Though oxygen is the most abundant element in the earth's crust, it isn't terribly out of whack with the quantities of anything else. http://en.wikipedia.org/wiki/Image:Relative_abundance_of_elements.png
     
  17. Jun 14, 2006 #16

    LURCH

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    The main theory seems to be that the water was present, as water, in the cloud of material from which the system formed. This is taken as one of the evidences that ours is not a first generation star, but is mostly made of debris from previous stars. We've still got mostly Hydrogen, but there are more of the heavier ellements than would be expected from space.
     
  18. Jun 15, 2006 #17

    vanesch

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    Yes, that's the point I wanted to make. We are all made of stardust. The material of our bodies (except for the hydrogen) already went through the core of a star (not the sun) - and a heavy one, that is!

    Some stuff (all things heavier than iron) were even produced in supernovas - the only known production mechanism of them.
     
  19. Jun 16, 2006 #18

    LURCH

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    Cool.

    Now the other thing I heard this semester was that Earth's early atmosphere was entirely made of Hydrogen and Hellium, but this envelope was blown away by the ignition of the Sun. The reasoning behind this model was that nearly the entire universe is Hydrogen and Hellium, so that's what ProtoEarth must have had in its atmo before the Sun stripped it away. It was only after this that that the current, water-rich atmosphere began to form, with the water being brought in by comets.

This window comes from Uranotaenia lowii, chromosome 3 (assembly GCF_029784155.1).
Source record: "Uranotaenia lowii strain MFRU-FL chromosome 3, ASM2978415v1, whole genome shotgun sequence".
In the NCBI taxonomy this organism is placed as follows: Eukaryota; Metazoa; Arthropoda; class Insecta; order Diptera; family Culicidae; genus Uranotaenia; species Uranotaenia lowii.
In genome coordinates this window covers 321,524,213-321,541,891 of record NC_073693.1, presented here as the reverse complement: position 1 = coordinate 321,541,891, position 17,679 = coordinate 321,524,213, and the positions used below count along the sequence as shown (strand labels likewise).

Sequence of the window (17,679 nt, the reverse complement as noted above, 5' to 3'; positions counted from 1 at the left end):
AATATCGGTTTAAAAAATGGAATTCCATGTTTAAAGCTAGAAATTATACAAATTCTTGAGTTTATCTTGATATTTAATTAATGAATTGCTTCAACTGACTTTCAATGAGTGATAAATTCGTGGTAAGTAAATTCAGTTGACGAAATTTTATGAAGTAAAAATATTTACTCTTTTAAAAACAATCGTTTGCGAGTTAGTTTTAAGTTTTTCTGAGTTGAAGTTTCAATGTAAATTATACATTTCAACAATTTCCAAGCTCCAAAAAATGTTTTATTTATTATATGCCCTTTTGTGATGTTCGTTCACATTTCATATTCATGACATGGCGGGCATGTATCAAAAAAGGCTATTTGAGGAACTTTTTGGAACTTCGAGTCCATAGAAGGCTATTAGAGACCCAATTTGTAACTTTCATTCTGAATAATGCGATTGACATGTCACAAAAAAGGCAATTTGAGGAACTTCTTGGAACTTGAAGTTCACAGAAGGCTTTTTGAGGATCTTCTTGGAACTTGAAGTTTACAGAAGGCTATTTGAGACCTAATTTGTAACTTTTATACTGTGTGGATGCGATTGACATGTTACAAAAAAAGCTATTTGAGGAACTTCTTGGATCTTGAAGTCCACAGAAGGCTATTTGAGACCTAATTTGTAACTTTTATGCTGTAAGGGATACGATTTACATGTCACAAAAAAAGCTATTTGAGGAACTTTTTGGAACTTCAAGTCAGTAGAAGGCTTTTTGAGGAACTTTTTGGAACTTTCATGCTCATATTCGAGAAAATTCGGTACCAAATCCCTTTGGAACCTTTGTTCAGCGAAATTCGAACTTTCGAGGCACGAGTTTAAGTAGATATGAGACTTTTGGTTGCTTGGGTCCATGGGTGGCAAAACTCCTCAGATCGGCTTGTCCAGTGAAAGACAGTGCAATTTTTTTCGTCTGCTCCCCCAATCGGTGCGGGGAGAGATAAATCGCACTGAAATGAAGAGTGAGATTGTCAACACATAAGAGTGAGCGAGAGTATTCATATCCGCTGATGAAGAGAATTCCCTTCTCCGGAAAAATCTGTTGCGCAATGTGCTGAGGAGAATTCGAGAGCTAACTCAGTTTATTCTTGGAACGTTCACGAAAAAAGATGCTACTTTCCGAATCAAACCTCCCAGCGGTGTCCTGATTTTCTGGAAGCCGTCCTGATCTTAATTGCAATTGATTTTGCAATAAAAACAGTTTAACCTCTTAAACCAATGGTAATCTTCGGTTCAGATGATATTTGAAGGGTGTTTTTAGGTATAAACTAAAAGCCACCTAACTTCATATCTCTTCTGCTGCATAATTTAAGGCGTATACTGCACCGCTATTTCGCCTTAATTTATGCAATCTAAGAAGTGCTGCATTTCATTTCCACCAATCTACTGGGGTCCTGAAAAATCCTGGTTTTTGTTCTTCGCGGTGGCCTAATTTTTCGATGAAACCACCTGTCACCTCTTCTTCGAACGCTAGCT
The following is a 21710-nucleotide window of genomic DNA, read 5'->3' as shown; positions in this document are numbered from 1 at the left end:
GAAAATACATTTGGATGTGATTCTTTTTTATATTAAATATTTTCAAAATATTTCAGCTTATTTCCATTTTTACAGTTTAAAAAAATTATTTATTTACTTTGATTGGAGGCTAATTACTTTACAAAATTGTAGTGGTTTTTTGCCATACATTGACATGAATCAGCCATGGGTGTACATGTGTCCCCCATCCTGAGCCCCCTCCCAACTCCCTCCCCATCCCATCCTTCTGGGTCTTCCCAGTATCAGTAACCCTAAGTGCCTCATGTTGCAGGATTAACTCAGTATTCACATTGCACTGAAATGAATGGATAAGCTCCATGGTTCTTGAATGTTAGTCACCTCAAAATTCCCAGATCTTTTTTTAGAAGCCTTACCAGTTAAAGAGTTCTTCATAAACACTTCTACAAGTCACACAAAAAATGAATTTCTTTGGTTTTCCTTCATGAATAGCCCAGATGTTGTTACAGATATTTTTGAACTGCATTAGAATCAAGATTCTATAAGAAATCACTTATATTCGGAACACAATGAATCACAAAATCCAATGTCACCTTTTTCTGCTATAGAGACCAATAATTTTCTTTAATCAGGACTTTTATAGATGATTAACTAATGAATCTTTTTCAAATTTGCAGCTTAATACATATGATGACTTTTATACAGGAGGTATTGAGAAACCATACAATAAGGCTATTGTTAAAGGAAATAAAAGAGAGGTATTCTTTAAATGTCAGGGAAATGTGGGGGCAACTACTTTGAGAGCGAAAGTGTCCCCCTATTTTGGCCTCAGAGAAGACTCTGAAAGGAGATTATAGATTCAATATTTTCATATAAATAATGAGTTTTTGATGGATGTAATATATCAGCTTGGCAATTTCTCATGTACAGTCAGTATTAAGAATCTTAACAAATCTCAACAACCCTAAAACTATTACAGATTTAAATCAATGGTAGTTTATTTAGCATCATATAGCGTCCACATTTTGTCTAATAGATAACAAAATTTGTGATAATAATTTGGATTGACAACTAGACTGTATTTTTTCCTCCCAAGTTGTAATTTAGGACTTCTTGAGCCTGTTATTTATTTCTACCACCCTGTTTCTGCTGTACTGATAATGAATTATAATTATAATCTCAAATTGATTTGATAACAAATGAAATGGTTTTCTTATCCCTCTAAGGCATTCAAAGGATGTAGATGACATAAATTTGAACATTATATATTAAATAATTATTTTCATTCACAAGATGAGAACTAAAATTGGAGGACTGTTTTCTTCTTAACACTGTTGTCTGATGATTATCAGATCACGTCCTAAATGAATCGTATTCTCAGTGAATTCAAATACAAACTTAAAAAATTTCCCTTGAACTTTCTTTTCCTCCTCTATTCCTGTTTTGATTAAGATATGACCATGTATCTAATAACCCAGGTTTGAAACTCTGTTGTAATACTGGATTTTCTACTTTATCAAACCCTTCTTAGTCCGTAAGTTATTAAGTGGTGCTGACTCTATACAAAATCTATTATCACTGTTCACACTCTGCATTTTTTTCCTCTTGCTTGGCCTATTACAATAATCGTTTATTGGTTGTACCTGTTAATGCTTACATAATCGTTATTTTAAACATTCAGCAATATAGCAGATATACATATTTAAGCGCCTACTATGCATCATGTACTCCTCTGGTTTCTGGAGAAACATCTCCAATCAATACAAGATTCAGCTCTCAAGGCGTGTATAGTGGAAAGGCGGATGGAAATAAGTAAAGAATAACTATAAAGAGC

This does not appear to make sense. If there was water in the intial dust-cloud to form the comets, then why would there be none for the early atmosphere? Clearly, the dust cloud from which our system formed was not lacking in elliments other than H and He. This planet formed out of carbonatious rock and sillica, the system had enough water and other gasses to form the outer planets and the comets, wouldn't these have been rpesent in the Earth's atmosphere right from the start?
     
  20. Jun 16, 2006 #19

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    Compare the ratio of 39Ar to 40Ar in earth's present atmosphere to that in carbonaceous chondrites; what can you conclude about the minimum relative molecular masses of early atmospheric components?
     
  21. Jun 16, 2006 #20

    DaveC426913

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    All the elements up to Iron were formed in early stars known as Population III stars. Heavier elements were formed in Pop. II and Pop. I stars.

    Look up star populations and it will detail the creation of all the known elements.